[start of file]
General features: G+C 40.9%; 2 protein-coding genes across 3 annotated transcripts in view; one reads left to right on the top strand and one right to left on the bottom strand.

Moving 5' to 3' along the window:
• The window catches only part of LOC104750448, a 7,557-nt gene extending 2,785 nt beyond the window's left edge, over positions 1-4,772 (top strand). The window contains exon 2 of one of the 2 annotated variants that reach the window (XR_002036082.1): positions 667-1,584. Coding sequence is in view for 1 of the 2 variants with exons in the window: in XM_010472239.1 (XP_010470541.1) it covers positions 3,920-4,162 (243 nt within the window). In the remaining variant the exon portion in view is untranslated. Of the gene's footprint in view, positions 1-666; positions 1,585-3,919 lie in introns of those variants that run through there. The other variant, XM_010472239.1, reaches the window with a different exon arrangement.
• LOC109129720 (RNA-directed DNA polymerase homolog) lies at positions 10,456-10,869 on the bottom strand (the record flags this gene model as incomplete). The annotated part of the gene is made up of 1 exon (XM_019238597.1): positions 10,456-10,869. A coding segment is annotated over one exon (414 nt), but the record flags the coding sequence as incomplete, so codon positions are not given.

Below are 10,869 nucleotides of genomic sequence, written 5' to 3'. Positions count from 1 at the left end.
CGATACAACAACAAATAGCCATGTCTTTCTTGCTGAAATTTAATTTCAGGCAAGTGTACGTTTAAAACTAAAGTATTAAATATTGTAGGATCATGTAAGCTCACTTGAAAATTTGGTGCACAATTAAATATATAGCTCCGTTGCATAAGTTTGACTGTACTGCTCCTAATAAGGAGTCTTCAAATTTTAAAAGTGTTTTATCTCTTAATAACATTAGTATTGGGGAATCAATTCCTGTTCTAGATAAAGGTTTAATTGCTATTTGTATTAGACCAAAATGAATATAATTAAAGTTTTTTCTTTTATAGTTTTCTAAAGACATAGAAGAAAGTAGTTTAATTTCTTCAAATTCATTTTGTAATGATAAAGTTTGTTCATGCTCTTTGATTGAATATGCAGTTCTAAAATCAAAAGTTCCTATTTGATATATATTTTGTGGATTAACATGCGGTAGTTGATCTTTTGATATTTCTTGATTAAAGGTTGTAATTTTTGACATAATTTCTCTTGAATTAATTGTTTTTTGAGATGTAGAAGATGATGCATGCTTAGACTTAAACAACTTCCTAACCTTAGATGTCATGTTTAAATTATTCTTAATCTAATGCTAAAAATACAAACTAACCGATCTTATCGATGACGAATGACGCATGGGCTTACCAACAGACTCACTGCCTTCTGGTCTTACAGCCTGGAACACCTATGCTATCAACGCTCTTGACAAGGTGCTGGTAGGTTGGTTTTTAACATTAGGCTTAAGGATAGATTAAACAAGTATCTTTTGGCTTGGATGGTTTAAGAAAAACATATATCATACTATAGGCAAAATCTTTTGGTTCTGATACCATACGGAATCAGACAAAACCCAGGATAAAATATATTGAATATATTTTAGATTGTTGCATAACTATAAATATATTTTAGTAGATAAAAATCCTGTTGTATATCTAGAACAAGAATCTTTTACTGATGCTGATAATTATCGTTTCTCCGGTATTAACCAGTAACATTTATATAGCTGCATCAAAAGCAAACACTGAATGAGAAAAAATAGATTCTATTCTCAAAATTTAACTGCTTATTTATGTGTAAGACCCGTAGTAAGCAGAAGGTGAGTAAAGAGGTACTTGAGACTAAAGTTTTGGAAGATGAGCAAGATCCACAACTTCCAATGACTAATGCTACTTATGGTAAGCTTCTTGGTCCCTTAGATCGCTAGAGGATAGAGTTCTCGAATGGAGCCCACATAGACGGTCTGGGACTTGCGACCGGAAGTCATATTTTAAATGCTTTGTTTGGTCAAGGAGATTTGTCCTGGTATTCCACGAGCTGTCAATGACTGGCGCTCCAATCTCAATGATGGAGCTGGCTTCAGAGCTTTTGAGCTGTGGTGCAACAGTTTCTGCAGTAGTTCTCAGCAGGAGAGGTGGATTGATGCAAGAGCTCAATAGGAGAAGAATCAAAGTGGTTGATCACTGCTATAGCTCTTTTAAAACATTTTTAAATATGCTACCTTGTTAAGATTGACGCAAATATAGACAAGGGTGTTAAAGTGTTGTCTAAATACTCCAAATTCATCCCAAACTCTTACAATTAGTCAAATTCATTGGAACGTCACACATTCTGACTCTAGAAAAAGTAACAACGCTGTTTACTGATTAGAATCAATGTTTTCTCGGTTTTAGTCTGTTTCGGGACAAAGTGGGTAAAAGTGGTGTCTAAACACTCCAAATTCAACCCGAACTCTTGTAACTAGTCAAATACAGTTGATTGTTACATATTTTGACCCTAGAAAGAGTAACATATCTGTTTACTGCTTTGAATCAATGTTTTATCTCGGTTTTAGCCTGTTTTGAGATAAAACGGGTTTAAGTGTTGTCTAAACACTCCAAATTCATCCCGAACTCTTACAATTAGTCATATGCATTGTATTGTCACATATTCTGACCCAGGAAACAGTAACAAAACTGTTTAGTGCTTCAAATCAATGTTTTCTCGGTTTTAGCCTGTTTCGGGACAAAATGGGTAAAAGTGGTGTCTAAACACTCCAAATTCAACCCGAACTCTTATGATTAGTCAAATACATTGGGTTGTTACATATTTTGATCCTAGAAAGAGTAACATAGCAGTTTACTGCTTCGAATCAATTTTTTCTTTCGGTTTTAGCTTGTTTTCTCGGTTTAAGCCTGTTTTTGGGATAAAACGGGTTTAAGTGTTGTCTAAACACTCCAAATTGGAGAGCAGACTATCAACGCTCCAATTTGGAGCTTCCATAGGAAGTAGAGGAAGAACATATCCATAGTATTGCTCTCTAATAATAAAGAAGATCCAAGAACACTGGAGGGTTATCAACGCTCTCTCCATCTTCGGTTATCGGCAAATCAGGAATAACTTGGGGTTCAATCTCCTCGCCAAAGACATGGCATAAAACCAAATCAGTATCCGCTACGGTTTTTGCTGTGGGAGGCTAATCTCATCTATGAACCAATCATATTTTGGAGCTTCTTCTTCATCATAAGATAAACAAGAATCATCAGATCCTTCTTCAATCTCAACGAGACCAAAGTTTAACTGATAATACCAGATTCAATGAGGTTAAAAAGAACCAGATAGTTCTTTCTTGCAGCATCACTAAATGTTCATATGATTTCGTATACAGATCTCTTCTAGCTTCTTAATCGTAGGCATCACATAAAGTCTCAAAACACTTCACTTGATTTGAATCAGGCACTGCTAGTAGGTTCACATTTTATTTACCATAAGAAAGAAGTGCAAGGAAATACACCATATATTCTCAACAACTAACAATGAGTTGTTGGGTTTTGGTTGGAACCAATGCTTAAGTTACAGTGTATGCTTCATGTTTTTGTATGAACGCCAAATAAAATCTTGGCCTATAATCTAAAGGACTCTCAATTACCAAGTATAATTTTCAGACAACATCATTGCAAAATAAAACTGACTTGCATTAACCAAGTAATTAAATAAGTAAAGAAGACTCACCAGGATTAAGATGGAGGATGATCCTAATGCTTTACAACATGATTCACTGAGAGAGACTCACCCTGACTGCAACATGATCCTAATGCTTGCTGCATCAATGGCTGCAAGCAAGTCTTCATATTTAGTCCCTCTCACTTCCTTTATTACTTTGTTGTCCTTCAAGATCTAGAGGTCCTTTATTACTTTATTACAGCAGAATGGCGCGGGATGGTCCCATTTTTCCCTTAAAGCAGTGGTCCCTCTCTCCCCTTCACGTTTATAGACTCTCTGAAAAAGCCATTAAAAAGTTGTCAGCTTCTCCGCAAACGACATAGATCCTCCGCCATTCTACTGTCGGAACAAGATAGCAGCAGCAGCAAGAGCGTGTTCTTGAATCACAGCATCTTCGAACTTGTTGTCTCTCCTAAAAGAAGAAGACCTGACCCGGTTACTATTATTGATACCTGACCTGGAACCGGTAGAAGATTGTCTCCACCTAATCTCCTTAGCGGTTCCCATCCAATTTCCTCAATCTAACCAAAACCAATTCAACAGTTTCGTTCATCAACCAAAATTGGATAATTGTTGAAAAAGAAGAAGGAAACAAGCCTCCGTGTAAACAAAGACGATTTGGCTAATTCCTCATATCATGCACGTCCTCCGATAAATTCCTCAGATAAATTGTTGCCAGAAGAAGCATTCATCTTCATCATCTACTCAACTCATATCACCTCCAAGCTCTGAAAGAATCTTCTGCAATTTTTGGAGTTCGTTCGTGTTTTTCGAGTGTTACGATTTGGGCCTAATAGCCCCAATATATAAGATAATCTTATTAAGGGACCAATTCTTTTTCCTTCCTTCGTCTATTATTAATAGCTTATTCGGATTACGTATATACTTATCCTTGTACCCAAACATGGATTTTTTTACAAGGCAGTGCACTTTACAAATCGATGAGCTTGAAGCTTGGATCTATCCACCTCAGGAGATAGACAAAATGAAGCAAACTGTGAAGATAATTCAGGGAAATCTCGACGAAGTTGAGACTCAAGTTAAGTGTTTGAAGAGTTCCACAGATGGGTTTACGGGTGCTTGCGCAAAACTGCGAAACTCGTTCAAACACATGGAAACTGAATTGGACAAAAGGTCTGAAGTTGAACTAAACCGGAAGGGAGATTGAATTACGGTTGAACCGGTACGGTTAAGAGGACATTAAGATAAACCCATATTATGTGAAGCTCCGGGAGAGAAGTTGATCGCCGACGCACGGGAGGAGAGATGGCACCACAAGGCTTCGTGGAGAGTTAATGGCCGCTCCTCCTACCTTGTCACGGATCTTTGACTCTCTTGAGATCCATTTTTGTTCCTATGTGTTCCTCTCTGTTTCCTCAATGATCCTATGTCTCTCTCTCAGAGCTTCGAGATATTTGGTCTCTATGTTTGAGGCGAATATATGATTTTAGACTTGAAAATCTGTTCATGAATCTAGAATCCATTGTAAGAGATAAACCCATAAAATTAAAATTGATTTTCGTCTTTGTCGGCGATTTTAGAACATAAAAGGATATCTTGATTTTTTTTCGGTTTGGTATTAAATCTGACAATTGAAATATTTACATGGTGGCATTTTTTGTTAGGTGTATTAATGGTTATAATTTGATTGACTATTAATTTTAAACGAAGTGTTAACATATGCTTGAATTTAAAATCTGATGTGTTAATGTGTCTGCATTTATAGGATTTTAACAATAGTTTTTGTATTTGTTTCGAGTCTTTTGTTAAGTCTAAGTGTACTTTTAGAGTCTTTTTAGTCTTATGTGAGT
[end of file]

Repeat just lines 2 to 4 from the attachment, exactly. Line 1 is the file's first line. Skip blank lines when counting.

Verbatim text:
Moving 5' to 3' along the window:
• The window catches only part of LOC104750448, a 7,557-nt gene extending 2,785 nt beyond the window's left edge, over positions 1-4,772 (top strand). The window contains exon 2 of one of the 2 annotated variants that reach the window (XR_002036082.1): positions 667-1,584. Coding sequence is in view for 1 of the 2 variants with exons in the window: in XM_010472239.1 (XP_010470541.1) it covers positions 3,920-4,162 (243 nt within the window). In the remaining variant the exon portion in view is untranslated. Of the gene's footprint in view, positions 1-666; positions 1,585-3,919 lie in introns of those variants that run through there. The other variant, XM_010472239.1, reaches the window with a different exon arrangement.
• LOC109129720 (RNA-directed DNA polymerase homolog) lies at positions 10,456-10,869 on the bottom strand (the record flags this gene model as incomplete). The annotated part of the gene is made up of 1 exon (XM_019238597.1): positions 10,456-10,869. A coding segment is annotated over one exon (414 nt), but the record flags the coding sequence as incomplete, so codon positions are not given.